The deal that was proposed by the Commission to the Council was not an initialled agreement or a text that was formally agreed with the American negotiators. However, the rejection by the Council can still be seen as an involuntary defection, since Commission officials at that time really wanted to get the principles approved and since they considered the rejection by the Council as a defeat. The interpretation of the June 2004 Council as an involuntary defection for the Commission is also supported by the Council Conclusions of June 2005, where the member states described their decision of one year before as ‘the Council refused to the give the Commission the green light to finalise a “first step” agreement with the United States’ (Council of Ministers, Press release 2671st Council Meeting. Transport, Telecommunications and Energy, 27–28/06/2005, 10285/05 (Presse 156), 25). Moreover, the Council Conclusions of April 2005 make clear that the Council considered the situation of June 2004 as one of an involuntary defection, since the Conclusions refer to the ‘draft agreement of June 2004’ (Council of Ministers, Press release 2654th Council Meeting. Transport, Telecommunications and Energy, 21/04/2005, 7933/05 (Presse 84), 12). This claim is also supported by Robyn, Reitzes and Moselle, who argue that ‘[d]espite the European Commission’s strong support for the agreement, it was rejected in June 2004 by the EU Transport Ministers’, see Robyn, Reitzes and Moselle, ‘Beyond Open Skies’, 71).Google Scholar
  42. 38.
    Council of Ministers, Press release 2568th Council Meeting. Transport, Telecommunications and Energy, 08–09/03/2004, 6606/04 (Presse 58).Google Scholar
  43. 39.
    Only Latvia, Lithuania, Estonia, Cyprus and Slovenia were not subject to an infringement proceeding, as they had not entered into a bilateral aviation agreement with the US containing a nationality clause.Google Scholar
  44. 40.
    The Council concluded that ‘improvements in the field of ownership and control of airlines would be an essential element for a Stage One deal to be concluded’ (Council of Ministers, Press release 2695th Council Meeting. Transport, Telecommunications and Energy, 01&05/12/2005, 14636/1/05 REV 1 (Presse 303), 42).Google Scholar
  45. 41.
    Council of Ministers, Press release 2772nd Council Meeting. Transport, Telecommunications and Energy, 11–12/12/2006, 15900/06 (Presse 343).Google Scholar
  46. 42.
    Martin Staniland, A Europe of the Air? The Airline Industry and European Integration (Lanham: Rowman & Littlefield Publishers, 2008), 143.Google Scholar
  47. 43.
    In the second-stage negotiations, inter alia a further liberalization of traffic rights and additional foreign investment opportunities should be on the agenda. Hence, the aim is still to get further access to the US market.Google Scholar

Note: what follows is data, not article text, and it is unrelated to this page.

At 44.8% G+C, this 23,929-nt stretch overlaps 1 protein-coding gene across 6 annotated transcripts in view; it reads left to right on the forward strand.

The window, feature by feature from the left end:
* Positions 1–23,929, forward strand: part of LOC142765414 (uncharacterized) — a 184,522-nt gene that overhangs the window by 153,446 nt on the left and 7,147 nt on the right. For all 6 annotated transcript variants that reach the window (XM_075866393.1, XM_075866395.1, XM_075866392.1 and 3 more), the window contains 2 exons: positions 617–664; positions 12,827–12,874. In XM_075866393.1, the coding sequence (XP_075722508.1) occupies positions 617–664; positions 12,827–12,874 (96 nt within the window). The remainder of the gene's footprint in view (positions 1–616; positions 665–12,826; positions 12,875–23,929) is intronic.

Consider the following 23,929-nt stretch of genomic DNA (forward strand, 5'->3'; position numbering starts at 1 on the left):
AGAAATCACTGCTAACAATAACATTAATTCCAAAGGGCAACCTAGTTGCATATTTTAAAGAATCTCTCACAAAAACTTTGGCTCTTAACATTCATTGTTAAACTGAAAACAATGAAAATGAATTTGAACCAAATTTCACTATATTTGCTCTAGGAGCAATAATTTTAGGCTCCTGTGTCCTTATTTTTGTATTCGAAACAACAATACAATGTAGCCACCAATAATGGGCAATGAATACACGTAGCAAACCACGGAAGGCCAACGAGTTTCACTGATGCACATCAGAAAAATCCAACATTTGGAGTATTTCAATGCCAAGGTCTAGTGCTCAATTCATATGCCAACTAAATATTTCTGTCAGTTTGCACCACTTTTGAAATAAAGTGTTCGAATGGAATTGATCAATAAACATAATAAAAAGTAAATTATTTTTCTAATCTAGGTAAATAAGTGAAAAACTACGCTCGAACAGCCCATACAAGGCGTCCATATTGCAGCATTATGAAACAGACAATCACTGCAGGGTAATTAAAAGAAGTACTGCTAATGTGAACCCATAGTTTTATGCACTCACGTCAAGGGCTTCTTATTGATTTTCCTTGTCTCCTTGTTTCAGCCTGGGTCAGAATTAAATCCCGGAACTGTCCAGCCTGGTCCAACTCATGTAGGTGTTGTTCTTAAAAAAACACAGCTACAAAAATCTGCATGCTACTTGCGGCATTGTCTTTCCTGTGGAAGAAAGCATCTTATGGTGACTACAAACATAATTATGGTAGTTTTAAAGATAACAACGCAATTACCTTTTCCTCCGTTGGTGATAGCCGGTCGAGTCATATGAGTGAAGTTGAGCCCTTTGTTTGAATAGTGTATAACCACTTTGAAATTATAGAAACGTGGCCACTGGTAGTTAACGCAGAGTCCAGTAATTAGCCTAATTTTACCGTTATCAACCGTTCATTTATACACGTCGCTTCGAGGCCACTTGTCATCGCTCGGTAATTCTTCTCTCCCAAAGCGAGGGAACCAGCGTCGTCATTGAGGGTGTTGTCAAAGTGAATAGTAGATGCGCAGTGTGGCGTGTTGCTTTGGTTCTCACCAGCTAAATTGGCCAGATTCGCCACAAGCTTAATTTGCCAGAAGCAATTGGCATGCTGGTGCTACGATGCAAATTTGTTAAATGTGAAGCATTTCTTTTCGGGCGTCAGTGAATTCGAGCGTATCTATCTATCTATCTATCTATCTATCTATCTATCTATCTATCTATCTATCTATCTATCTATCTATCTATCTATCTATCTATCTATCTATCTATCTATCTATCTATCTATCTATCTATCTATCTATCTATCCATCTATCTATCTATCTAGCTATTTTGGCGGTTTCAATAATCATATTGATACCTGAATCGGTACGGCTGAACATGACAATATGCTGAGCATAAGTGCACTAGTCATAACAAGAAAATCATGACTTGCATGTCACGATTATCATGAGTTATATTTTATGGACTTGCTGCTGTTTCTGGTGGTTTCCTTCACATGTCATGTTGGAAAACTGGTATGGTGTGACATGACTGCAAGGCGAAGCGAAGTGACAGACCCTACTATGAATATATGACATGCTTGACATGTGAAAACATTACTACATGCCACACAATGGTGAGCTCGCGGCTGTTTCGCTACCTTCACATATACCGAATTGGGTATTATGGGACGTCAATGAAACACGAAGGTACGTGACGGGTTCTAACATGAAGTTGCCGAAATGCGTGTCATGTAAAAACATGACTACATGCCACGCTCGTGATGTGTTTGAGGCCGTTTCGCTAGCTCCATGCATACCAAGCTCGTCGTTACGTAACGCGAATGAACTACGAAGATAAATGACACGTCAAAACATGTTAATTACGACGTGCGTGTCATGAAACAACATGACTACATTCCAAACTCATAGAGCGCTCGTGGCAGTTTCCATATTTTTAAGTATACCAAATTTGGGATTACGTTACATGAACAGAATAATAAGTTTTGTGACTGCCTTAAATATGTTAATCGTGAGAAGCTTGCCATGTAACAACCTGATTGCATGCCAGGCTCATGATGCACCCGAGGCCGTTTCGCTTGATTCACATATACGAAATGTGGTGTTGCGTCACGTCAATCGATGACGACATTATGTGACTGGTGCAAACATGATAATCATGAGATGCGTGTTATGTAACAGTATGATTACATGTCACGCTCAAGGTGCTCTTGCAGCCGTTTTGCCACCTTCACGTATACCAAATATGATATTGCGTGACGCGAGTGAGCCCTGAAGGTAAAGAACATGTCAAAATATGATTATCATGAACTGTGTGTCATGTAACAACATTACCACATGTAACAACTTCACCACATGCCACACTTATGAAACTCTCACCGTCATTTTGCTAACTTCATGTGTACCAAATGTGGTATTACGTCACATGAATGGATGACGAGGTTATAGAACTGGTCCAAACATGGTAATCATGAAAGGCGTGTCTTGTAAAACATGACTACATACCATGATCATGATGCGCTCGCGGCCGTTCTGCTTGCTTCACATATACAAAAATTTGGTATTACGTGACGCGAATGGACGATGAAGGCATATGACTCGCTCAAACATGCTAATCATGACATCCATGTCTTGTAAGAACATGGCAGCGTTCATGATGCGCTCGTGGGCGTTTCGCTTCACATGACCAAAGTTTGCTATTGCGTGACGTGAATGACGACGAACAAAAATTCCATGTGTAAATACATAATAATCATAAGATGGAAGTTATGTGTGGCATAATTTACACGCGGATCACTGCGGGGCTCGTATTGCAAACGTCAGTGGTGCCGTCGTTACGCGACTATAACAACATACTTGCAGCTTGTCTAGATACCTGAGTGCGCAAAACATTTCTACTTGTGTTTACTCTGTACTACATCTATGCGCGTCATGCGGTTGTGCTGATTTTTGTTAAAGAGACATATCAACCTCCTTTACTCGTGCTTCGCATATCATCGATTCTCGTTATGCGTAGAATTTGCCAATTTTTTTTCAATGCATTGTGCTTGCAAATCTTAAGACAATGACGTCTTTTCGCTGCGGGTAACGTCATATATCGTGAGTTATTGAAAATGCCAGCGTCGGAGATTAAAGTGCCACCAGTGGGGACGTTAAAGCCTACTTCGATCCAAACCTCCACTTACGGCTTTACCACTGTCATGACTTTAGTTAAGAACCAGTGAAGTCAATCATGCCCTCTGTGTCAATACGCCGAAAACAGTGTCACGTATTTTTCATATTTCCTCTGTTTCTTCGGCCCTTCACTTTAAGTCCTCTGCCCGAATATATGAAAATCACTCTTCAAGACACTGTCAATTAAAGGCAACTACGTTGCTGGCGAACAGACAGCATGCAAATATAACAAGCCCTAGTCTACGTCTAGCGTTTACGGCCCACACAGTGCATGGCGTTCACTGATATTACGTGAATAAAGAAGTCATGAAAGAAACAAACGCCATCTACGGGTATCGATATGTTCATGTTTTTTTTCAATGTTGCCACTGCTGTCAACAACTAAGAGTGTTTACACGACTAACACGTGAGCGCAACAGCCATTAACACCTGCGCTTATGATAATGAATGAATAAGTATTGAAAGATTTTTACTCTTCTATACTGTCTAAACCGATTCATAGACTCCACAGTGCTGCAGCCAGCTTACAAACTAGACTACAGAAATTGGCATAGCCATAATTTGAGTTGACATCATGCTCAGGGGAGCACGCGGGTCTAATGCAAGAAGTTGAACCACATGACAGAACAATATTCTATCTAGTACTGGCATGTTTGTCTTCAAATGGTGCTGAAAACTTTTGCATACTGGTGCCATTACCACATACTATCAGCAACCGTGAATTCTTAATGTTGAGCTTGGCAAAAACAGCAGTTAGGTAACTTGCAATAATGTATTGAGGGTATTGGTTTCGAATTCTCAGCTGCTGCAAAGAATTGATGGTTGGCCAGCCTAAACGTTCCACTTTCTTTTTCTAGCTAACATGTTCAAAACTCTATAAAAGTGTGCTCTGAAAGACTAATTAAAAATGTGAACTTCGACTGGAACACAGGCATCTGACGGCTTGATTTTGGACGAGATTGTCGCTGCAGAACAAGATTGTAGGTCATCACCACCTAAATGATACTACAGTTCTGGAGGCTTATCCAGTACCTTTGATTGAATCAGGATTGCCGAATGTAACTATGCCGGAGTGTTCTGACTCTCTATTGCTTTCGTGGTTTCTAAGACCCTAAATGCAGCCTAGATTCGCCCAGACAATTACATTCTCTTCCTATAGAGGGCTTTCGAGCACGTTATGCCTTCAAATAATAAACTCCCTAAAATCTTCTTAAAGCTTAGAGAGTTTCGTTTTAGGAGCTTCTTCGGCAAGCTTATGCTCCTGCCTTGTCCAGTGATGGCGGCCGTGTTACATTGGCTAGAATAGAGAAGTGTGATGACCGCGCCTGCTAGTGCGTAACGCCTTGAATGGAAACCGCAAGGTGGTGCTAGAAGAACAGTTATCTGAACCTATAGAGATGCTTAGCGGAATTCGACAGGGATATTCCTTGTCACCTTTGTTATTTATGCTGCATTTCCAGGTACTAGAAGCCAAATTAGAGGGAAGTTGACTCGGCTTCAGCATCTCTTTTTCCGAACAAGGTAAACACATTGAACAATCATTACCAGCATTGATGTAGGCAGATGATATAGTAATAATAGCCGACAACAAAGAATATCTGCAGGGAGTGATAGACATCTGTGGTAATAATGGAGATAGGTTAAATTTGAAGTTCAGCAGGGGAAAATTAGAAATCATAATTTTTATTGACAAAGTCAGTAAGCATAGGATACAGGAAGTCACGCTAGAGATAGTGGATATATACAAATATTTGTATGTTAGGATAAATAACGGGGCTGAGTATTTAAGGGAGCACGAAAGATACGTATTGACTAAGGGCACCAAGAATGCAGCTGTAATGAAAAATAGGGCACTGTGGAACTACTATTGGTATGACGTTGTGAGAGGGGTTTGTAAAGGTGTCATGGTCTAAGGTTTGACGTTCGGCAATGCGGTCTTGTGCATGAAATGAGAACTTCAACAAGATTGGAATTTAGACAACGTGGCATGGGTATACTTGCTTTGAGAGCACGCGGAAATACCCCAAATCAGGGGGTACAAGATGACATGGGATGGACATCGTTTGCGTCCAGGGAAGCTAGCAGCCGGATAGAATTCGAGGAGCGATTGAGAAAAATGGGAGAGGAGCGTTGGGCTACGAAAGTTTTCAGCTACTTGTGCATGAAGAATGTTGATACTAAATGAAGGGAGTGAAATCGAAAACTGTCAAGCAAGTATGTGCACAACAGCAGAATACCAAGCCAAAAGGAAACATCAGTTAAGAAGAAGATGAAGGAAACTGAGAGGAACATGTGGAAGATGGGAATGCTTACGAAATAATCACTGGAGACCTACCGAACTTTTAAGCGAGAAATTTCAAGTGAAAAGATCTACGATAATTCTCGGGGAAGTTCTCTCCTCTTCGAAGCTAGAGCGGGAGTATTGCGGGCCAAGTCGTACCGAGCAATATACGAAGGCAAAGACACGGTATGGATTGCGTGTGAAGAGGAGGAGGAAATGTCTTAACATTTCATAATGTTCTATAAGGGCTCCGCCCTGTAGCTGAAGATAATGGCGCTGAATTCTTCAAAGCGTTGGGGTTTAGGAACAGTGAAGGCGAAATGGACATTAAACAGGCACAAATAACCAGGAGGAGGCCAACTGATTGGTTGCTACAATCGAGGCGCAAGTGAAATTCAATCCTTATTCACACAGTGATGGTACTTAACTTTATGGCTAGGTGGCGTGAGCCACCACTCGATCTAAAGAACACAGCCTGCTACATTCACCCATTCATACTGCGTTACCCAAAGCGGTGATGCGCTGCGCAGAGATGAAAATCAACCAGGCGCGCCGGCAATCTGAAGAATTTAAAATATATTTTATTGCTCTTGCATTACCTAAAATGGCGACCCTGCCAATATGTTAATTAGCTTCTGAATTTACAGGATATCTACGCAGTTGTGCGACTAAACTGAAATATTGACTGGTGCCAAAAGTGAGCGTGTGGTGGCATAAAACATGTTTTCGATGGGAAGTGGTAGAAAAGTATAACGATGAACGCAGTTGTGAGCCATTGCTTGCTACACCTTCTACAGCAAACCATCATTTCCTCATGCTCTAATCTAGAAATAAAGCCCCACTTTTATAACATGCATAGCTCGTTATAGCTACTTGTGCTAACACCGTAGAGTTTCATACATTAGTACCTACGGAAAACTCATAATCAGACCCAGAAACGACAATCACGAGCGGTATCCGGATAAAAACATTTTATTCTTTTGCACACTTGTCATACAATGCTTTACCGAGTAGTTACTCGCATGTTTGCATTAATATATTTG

48. 44.
    The sunset clause is not only included in the EU-US agreement (article 21§3), it is also incorporated in the Council Conclusions of March 2007, where the member states politically approved the agreement.Google Scholar
  49. 45.
    Woll, ‘The road to external representation’.Google Scholar
  50. 46.
    Pressure was put on the UK to accept an EU-wide Open Skies Agreement not only at governmental level, but also at the level of the national airlines (in particular Air Lingus and Iberia here). They were confronted with a web of alliances that was growing around them and that was beginning to draw away passengers on transatlantic routes from them. Therefore, they had a big interest in an Open Skies Agreement with the US, so that they could recapture those passengers. (I thank an anonymous referee for pointing out this dynamic.)Google Scholar
  51. 47.
    Woll, ‘The road to external representation’.Google Scholar
  52. 48.
    Tom Delreux and Bart Kerremans, ‘How Agents Weaken Their Principals’ Incentives To Control: The Case Of EU Negotiators And EU Member States In Multilateral Negotiations’, Journal of European Integration 32, no. 4 (2010): 247–64.CrossRefGoogle Scholar
  53. 49.
    The decision on the signature of the agreement is based on article 80§2 TEC juncto article 300 TEC. It is published as European Community, ‘Decision of the Council and the Representatives of the Governments of the Member States of the European Union, meeting within the Council of 25 April 2007, on the signature and provisional application of the Air Transport Agreement between the European Community and its Member States, on the one hand, and the United States of America, on the other hand’ in Official Journal, 2007/339/EC, L134, 25/05/2007, 1—3.Google Scholar
  54. 50.
    Delreux, ‘Cooperation and Control in the European Union’.Google Scholar
  55. 51.
    Bart Kerremans, ‘What Went Wrong in Cancun? A Principal-Agent View on the EU’s Rationale Towards the Doha Development Round’, European Foreign Affairs Review 9, no. 3 (2004): 363–93.Google Scholar
  56. 52.
    Delreux, ‘The EU as a negotiator in multilateral chemicals negotiations’.Google Scholar

Copyright information

© Board of Transatlantic Studies 2011

Authors and Affiliations

  1. 1.Institut de sciences politiques Louvain-EuropeU.C. LouvainLouvain-la-NeuveBelgique

Personalised recommendations